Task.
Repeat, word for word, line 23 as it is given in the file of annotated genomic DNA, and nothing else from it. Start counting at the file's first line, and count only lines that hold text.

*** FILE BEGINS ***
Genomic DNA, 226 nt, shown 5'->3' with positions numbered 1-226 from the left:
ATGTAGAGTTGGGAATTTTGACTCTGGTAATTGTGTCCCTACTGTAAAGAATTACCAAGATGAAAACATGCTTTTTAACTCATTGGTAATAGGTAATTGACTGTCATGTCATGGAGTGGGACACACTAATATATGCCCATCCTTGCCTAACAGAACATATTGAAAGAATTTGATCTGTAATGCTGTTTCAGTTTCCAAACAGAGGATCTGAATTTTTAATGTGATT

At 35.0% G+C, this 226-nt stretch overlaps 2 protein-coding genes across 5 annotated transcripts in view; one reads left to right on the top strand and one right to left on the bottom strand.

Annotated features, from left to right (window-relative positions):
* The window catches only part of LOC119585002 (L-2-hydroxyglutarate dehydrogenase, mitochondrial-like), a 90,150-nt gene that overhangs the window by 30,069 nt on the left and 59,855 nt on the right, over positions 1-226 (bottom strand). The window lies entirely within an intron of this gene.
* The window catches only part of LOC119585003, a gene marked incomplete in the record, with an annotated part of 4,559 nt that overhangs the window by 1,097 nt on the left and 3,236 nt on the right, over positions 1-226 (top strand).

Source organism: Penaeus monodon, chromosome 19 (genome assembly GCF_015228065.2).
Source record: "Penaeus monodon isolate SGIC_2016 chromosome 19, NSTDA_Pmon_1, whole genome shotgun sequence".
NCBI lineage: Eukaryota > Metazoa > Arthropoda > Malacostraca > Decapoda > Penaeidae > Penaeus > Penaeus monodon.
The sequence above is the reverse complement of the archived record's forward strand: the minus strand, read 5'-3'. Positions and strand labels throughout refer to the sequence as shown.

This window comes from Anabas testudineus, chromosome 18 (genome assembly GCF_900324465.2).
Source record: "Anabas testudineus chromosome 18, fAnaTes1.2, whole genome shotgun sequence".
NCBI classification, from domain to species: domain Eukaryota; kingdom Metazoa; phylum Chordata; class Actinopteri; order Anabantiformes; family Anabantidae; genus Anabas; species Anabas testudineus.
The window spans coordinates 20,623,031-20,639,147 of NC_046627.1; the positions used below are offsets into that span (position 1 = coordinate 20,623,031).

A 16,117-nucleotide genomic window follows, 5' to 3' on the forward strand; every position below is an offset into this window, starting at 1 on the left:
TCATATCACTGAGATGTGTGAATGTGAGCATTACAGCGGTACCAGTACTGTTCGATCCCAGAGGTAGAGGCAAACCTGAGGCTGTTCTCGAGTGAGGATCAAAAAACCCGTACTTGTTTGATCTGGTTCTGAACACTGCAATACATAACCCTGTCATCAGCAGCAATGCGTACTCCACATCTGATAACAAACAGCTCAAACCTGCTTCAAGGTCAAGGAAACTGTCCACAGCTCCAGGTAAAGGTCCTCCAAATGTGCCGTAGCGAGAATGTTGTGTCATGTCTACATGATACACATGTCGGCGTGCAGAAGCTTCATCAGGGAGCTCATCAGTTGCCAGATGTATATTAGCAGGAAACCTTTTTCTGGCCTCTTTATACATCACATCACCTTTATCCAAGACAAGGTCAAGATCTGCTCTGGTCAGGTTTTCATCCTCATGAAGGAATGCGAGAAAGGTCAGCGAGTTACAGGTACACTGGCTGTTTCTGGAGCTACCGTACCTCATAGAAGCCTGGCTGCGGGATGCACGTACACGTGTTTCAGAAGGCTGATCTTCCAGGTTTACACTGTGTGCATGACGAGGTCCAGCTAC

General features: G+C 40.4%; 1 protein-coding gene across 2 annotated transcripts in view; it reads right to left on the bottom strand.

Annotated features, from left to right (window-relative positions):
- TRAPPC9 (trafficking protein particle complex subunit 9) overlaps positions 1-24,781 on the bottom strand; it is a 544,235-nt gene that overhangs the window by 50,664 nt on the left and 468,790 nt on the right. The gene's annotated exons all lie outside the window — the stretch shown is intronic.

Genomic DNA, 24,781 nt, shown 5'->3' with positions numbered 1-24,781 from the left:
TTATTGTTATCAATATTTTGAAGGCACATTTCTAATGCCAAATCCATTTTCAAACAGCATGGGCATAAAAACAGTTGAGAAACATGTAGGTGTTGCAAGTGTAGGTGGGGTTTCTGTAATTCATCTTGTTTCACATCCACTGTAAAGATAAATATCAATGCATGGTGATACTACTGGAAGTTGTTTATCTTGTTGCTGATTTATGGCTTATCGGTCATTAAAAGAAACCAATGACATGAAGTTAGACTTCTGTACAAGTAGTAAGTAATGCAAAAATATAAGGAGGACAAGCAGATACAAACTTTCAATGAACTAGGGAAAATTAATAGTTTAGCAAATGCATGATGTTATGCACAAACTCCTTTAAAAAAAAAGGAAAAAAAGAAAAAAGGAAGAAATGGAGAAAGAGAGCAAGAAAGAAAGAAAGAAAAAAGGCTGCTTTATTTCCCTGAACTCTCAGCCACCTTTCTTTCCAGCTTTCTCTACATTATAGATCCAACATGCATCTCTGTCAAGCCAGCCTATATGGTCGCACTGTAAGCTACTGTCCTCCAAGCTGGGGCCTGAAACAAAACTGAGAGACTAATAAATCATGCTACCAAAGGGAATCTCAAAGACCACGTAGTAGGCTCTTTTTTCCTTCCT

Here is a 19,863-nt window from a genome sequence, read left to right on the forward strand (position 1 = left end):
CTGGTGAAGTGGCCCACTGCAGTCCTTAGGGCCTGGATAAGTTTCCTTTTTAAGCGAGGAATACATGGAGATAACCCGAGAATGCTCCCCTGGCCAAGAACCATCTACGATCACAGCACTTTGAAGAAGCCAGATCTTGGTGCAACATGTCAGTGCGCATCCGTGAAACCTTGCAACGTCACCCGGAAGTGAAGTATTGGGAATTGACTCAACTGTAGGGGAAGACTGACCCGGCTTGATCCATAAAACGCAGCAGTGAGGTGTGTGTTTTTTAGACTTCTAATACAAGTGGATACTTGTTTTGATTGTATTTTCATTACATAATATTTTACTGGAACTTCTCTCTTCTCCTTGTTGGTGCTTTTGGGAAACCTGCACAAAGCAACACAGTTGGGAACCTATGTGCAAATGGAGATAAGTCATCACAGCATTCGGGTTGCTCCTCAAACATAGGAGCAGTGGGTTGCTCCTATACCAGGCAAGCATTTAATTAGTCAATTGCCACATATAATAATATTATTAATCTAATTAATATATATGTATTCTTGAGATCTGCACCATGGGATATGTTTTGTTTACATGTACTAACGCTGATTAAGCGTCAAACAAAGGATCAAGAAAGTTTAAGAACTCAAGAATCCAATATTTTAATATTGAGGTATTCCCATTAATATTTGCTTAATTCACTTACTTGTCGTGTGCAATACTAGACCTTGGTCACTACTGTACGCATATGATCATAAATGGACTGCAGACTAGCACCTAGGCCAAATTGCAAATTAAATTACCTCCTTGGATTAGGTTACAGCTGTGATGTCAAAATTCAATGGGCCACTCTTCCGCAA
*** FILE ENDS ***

CTGGTGAAGTGGCCCACTGCAGTCCTTAGGGCCTGGATAAGTTTCCTTTTTAAGCGAGGAATACATGGAGATAACCCGAGAATGCTCCCCTGGCCAAGAACCATCTACGATCACAGCACTTTGAAGAAGCCAGATCTTGGTGCAACATGTCAGTGCGCATCCGTGAAACCTTGCAACGTCACCCGGAAGTGAAGTATTGGGAATTGACTCAACTGTAGGGGAAGACTGACCCGGCTTGATCCATAAAACGCAGCAGTGAGGTGTGTGTTTTTTAGACTTCTAATACAAGTGGATACTTGTTTTGATTGTATTTTCATTACATAATATTTTACTGGAACTTCTCTCTTCTCCTTGTTGGTGCTTTTGGGAAACCTGCACAAAGCAACACAGTTGGGAACCTATGTGCAAATGGAGATAAGTCATCACAGCATTCGGGTTGCTCCTCAAACATAGGAGCAGTGGGTTGCTCCTATACCAGGCAAGCATTTAATTAGTCAATTGCCACATATAATAATATTATTAATCTAATTAATATATATGTATTCTTGAGATCTGCACCATGGGATATGTTTTGTTTACATGTACTAACGCTGATTAAGCGTCAAACAAAGGATCAAGAAAGTTTAAGAACTCAAGAATCCAATATTTTAATATTGAGGTATTCCCATTAATATTTGCTTAATTCACTTACTTGTCGTGTGCAATACTAGACCTTGGTCACTACTGTACGCATATGATCATAAATGGACTGCAGACTAGCACCTAGGCCAAATTGCAAATTAAATTACCTCCTTGGATTAGGTTACAGCTGTGATGTCAAAATTCAATGGGCCACTCTTCCGCAA